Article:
Americans off pace in 1st Nordic combined event
Krasnaya Polyana, Russia — Amidst Russian flags, a packed house and a cloudless day, Billy Demong skied to the starting line Wednesday afternoon at the RusSki Gorki Jumping Center knowing he had a tall task at hand.
Demong admitted the proposition in front of him was tough — even improbable — chasing from the 31st position after the morning’s jump in the individual normal hill Gundersen event in Krasnaya Polyana, Russia.
And in the end, the salty cross-country course was too much for him and the other Americans on Wednesday.
Demong finished 24th, 1 minutes, 24.9 seconds behind eventual winner Eric Frenzel, of Germany.
Japan’s Akito Watabe was second, six seconds behind Frenzel, and Norway’s Magnus Krog was third.
“Unfortunately,” Demong said, “it was a good training day at the Olympics.”
Steamboat skiers Bryan Fletcher and Taylor Fletcher were 26th and 33rd, respectively.
The Americans had struggled all week on the jumping hill, stumped by the flat takeoff. It cost them Wednesday as Demong had the best jump but still started 1:33 back.
Demong made up 20 seconds on the leaders in the first lap and looked strong. He and Norwegian skier Mikko Kokslien teamed up to start gaining ground. But on the second lap, Demong got caught in traffic and started to fall off the pace. He spent the third lap trying to catch up, and when he did, it was clear he was spent.
“I blew myself up,” Demong said. “The feeling and sensation up to that point were good.”
The course played a role in the troubles. After days of slushy conditions, officials salted and used chemicals before Wednesday’s race. It created a harder surface, but after a couple of laps, slush was visible.
“There is a section on the back that’s brown,” said Taylor Fletcher, who started last in the jumping portion but posted the 11th-fastest cross-country section. “I don’t know if it’s snow or mud. If they keep salting it, it’s going to be nasty.”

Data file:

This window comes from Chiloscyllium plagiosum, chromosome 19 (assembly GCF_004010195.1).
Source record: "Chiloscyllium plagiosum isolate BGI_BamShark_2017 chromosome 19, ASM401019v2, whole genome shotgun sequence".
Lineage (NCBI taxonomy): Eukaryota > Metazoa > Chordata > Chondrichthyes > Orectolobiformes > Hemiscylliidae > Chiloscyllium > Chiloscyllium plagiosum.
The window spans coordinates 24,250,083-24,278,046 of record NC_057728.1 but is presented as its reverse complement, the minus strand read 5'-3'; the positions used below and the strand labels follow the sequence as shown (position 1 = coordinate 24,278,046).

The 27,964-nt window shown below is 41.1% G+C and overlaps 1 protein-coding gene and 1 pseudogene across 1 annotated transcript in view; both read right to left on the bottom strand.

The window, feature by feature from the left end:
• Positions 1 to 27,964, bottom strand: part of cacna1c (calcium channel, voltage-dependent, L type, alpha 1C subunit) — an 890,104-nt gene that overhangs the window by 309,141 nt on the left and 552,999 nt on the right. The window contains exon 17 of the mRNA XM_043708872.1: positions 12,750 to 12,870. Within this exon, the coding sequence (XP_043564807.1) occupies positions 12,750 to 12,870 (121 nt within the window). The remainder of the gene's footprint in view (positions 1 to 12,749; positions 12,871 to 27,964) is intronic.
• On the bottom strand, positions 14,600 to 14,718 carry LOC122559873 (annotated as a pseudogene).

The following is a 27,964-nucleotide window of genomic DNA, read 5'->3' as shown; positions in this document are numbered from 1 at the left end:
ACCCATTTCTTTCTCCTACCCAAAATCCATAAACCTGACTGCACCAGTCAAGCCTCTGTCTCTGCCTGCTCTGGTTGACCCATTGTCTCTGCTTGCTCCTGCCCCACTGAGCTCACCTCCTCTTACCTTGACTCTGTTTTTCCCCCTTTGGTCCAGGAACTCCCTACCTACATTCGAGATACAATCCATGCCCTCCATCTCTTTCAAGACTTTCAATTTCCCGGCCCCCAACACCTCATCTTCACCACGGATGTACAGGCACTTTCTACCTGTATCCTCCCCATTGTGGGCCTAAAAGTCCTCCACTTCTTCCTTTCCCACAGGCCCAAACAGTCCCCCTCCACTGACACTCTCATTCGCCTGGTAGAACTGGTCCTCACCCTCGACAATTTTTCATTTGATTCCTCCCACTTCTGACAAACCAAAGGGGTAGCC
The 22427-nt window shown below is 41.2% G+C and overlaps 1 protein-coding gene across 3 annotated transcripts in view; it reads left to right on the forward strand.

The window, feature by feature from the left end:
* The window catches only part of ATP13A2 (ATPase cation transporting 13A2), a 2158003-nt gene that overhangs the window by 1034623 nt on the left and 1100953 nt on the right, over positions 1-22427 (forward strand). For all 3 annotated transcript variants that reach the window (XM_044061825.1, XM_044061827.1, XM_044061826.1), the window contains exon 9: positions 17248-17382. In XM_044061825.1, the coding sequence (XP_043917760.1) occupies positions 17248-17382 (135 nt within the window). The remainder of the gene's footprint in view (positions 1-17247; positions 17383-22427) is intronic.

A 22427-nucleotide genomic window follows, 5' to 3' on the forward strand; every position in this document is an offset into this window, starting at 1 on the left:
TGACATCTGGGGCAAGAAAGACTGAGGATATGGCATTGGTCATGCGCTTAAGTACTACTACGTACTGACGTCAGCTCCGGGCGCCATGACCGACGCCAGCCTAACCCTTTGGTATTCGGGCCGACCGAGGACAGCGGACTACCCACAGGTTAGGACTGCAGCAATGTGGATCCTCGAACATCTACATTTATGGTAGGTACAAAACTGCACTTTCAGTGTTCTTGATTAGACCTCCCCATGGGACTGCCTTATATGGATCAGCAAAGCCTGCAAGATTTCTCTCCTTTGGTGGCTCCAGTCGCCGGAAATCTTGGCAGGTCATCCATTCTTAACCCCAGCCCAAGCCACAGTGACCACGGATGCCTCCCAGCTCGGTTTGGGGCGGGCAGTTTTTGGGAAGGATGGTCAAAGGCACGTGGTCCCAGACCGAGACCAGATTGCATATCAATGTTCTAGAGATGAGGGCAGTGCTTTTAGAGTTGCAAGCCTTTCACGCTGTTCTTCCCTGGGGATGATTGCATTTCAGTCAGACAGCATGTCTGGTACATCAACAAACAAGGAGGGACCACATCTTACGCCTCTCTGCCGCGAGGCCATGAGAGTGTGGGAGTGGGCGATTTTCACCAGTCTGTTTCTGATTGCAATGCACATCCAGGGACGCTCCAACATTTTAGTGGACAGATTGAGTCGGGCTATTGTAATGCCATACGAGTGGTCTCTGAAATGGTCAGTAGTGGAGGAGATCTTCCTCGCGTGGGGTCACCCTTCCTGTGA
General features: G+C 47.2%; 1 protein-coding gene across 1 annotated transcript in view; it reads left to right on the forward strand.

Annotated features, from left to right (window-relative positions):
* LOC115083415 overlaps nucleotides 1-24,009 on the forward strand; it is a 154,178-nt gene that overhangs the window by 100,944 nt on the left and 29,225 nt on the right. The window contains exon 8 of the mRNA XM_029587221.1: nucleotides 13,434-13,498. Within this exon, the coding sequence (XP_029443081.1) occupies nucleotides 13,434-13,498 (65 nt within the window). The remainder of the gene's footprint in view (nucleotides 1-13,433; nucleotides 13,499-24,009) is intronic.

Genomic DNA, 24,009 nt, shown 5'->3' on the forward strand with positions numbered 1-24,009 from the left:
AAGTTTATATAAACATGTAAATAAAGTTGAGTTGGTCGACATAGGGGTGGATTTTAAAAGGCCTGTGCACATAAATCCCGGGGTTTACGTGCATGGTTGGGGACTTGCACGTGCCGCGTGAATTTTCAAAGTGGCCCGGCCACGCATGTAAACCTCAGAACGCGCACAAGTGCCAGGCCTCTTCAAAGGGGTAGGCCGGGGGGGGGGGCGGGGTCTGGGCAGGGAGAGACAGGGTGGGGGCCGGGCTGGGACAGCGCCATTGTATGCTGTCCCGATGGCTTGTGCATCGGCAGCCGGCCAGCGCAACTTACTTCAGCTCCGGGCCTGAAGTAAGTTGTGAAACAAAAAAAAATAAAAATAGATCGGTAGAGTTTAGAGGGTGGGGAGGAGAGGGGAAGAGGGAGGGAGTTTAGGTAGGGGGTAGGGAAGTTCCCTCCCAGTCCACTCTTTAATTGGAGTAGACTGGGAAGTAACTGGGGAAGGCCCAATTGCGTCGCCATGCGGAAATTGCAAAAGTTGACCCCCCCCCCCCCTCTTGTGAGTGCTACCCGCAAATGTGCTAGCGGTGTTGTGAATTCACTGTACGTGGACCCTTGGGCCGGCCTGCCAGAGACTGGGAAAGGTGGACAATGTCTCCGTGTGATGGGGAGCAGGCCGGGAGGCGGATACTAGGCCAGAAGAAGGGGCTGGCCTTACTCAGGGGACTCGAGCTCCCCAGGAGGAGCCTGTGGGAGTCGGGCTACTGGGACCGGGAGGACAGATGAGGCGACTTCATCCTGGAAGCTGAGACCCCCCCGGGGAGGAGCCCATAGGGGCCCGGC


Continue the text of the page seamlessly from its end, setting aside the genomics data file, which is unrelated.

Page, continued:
There wasn’t a lot of movement in the cross-country, either, highlighting the importance of a good jump. Of the top 15 on Wednesday, none started more than 1:03 back. Krog, the bronze medalist, was the best, climbing from 20th all the way up to third.
“The whole field has tightened,” Demong said. “Over this year, it’s almost half the time difference between fourth and 40th or 50th on any given day. The time difference is half of what they used to be. … It just shows how much more competitive it’s getting.”
Regardless, the Americans must hit the reset button. The large hill event takes place Tuesday.
All three Americans sounded as if their confidence would be better in six days. Demong is the defending gold medalist in the large hill event, and in last year’s test event, the Americans posted solid results.
Taylor Fletcher was sixth; Bryan Fletcher, 15th; and Demong, 28th.
“We didn’t have our sights set on this hill in particular,” Bryan Fletcher said. “We were more focused on the big hill. Our training up to this has been on the big hill. I don’t want to say it caught us off guard, but it’s not what we were focused on.”
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